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Consider the following scenario:

$ git branch –a 
* dev
  master

$ git branch --contains 53fdfaf89fca499c36c71d29f25eb1a13b32d4d6
 dev

$ git branch --contains f7dfb3689edcaf5f819fa5e691ce13abf858bca8
   dev
   master

$ git cherry master dev
+ 53fdfaf89fca499c36c71d29f25eb1a13b32d4d6
+ a4e66dbde954f73185d61bfb78b40ac5e61fe56c
+ 6fcffbd9b57e8a74726ea2cd3713f14baaaa06f5
+ 5031ad3cdf2e81c880e9cbf049abed6f1edde3bc
+ dcca33c373df6953ff164e8d70531abd71841278

But the twist is, the commit f7dfb3689edcaf5f819fa5e691ce13abf858bca8 is actually cherry picked from 53fdfaf89fca499c36c71d29f25eb1a13b32d4d6, and both are exactly the same (pardon me since for some reason we had to have 2 exact same commits with different commit id) Other than the commit message and the commit id, there is no difference between the two commits.

Now as per git cherry documentation, The commits are compared with their patch id, obtained from the git patch-id program.

So I actually went ahead and executed the git patch-id program as below

$ git show 53fdfaf89fca499c36c71d29f25eb1a13b32d4d6 | git patch-id
bd6c061bd6c380d53832510cbaf68bebb4fb182d 53fdfaf89fca499c36c71d29f25eb1a13b32d4d6

$ git show f7dfb3689edcaf5f819fa5e691ce13abf858bca8 | git patch-id
bd6c061bd6c380d53832510cbaf68bebb4fb182d f7dfb3689edcaf5f819fa5e691ce13abf858bca8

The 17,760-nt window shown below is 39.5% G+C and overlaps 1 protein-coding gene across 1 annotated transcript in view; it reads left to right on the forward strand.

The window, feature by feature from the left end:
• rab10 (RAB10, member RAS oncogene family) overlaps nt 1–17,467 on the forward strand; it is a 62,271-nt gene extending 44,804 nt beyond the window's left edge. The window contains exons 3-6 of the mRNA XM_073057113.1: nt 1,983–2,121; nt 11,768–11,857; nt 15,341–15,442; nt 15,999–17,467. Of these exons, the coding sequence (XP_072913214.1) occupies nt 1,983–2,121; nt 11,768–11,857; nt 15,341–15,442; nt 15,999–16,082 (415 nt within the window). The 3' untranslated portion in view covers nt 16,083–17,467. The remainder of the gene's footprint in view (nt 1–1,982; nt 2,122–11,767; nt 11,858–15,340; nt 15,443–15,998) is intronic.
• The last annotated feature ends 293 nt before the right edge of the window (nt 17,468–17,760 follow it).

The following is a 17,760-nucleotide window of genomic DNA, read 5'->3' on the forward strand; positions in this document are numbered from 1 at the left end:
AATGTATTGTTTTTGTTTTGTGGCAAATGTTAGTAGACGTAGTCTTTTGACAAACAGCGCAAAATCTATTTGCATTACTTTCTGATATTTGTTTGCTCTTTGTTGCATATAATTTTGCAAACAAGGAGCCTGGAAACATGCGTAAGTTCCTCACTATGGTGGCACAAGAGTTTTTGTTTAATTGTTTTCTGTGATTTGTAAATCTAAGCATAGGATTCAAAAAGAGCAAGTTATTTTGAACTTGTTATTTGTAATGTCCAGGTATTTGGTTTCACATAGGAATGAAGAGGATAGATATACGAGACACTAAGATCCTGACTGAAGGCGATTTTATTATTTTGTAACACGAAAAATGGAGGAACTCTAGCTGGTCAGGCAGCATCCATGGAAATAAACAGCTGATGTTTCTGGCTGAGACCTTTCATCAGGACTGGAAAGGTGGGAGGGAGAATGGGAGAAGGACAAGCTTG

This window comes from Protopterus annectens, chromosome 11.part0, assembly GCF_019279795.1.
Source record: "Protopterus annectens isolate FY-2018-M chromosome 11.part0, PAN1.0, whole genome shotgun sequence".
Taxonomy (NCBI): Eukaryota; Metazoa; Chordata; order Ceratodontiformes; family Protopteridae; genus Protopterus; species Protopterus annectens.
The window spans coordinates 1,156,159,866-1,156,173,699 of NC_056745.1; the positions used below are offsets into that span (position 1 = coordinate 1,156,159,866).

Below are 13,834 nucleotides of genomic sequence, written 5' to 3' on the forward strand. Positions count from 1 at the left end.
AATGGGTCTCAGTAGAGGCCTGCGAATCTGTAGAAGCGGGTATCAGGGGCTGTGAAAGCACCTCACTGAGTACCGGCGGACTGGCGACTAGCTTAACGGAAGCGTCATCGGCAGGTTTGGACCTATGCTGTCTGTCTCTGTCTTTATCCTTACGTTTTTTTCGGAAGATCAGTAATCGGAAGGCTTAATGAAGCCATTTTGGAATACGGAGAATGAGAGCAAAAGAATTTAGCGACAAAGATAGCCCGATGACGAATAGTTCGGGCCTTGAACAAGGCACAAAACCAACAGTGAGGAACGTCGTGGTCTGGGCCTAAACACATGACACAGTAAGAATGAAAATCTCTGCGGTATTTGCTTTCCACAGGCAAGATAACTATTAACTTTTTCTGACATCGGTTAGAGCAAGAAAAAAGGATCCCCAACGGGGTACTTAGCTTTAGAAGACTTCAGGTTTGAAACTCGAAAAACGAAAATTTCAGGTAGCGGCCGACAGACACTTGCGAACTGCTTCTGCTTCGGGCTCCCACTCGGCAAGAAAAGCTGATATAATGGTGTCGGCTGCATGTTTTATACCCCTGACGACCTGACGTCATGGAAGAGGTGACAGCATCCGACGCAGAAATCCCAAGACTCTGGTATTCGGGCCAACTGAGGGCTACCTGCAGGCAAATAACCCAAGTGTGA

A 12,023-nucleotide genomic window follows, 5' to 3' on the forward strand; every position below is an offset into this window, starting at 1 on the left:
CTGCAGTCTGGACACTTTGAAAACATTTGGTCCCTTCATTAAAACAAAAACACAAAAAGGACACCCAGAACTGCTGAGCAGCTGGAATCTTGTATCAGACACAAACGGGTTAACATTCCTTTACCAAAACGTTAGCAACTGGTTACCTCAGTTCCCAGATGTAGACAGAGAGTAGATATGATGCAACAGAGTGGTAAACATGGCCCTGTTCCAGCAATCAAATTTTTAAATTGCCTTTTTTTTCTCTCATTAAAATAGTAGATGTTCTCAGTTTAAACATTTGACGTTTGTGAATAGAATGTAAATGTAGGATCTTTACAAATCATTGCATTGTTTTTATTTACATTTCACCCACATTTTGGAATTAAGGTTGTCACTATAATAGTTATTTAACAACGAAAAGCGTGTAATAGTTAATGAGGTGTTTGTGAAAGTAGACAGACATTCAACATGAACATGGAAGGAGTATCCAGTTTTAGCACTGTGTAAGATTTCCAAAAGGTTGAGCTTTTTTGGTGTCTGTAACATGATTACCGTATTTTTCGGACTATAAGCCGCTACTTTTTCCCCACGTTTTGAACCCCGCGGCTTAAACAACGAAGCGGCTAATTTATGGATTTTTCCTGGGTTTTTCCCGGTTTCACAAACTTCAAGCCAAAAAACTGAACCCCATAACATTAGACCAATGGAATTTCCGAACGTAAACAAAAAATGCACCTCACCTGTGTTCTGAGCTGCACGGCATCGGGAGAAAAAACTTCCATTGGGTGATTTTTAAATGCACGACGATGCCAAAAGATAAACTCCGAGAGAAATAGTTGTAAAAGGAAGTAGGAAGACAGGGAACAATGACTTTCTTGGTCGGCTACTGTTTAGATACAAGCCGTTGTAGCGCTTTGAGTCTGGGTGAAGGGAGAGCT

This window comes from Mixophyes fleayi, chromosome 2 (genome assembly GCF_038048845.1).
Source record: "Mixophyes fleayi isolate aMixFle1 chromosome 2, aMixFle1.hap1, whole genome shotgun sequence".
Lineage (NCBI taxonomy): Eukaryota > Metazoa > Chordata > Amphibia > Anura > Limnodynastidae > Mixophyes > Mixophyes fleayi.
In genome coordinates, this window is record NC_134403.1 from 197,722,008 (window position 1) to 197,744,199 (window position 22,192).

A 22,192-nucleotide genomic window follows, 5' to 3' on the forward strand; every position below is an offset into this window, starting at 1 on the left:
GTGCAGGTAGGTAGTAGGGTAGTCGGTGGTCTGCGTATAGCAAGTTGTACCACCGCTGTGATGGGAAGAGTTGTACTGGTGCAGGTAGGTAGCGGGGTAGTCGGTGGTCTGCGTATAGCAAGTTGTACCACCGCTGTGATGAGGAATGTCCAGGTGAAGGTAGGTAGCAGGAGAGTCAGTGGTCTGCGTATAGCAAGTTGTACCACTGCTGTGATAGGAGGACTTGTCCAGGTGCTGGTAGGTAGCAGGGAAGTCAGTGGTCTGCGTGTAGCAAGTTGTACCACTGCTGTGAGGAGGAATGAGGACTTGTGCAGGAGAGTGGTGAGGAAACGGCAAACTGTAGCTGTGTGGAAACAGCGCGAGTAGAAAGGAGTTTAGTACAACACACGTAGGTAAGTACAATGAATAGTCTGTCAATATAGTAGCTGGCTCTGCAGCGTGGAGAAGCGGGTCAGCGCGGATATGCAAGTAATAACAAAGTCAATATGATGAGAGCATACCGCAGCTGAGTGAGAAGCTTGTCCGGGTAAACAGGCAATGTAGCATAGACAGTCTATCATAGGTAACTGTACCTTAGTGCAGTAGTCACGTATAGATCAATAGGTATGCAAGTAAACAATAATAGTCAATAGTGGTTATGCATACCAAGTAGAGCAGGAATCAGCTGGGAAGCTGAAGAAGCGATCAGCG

The above result shows that git patch-id actually does recognize the two commits to be same but still the git cherry command fails to do that.

The only reason I can see for this to happen is if git cherry takes into account some factor other than git patch-id.

Does it consider the number of commits made on the head (i.e. dev branch in my case)? Since we have 2 versions of the commit on the dev branch and only 1 on master.

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It should work even for multiple instances. Just tested locally and it did work correctly. –  the.malkolm Dec 6 '12 at 16:13

1 Answer 1

From your output above, you have merged the cherry-picked revision into dev as well (by merging master at some point). Git is walking through the set of revisions, it now finds an exact match and removes it from the set of revisions to be examined, and doesn't generate a patch id for it. The good news is that git merge still recognizes the original change on dev is already in master, and doesn't attempt to re-apply that change.

I think in most workflows involving cherry-picking, you never merge the branch containing the cherry pick back into your branch. You'd typically do something more like: commit the fix to master, and then cherry-pick to a stable branch. Or, in your case, commit the bug fix to master, and then merge master into dev.

You can see the code behind git cherry here. Take note of the patch id generation here. In particular, note the comment on line 719. It's going to ask for revisions on master than are not in dev, which will be none since master is merged into dev. So no patch ids are generated. As a result, it looks like your original non-cherry-picked revision hasn't been brought over to master.

You could argue the behavior is a bug. But fixing it, I think, may have substantial performance hit.

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